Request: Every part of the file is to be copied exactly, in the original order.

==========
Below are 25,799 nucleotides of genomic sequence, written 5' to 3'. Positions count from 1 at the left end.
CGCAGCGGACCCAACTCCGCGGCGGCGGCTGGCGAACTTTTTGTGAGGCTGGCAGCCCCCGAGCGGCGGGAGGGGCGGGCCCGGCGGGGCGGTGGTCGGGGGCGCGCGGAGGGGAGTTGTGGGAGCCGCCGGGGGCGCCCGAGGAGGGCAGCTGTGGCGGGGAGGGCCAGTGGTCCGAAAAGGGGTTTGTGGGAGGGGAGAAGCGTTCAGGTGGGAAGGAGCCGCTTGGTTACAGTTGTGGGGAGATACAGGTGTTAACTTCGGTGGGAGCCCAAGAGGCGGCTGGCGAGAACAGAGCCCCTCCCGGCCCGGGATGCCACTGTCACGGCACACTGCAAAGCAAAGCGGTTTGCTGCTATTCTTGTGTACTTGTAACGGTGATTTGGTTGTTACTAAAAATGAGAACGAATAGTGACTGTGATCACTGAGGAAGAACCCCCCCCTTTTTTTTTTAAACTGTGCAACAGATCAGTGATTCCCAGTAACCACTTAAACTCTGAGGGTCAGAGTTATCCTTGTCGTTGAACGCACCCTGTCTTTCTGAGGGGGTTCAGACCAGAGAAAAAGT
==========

Below are 25,799 nucleotides of genomic sequence, written 5' to 3'. Positions count from 1 at the left end.
CGCAGCGGACCCAACTCCGCGGCGGCGGCTGGCGAACTTTTTGTGAGGCTGGCAGCCCCCGAGCGGCGGGAGGGGCGGGCCCGGCGGGGCGGTGGTCGGGGGCGCGCGGAGGGGAGTTGTGGGAGCCGCCGGGGGCGCCCGAGGAGGGCAGCTGTGGCGGGGAGGGCCAGTGGTCCGAAAAGGGGTTTGTGGGAGGGGAGAAGCGTTCAGGTGGGAAGGAGCCGCTTGGTTACAGTTGTGGGGAGATACAGGTGTTAACTTCGGTGGGAGCCCAAGAGGCGGCTGGCGAGAACAGAGCCCCTCCCGGCCCGGGATGCCACTGTCACGGCACACTGCAAAGCAAAGCGGTTTGCTGCTATTCTTGTGTACTTGTAACGGTGATTTGGTTGTTACTAAAAATGAGAACGAATAGTGACTGTGATCACTGAGGAAGAACCCCCCCCTTTTTTTTTTAAACTGTGCAACAGATCAGTGATTCCCAGTAACCACTTAAACTCTGAGGGTCAGAGTTATCCTTGTCGTTGAACGCACCCTGTCTTTCTGAGGGGGTTCAGACCAGAGAAAAAGT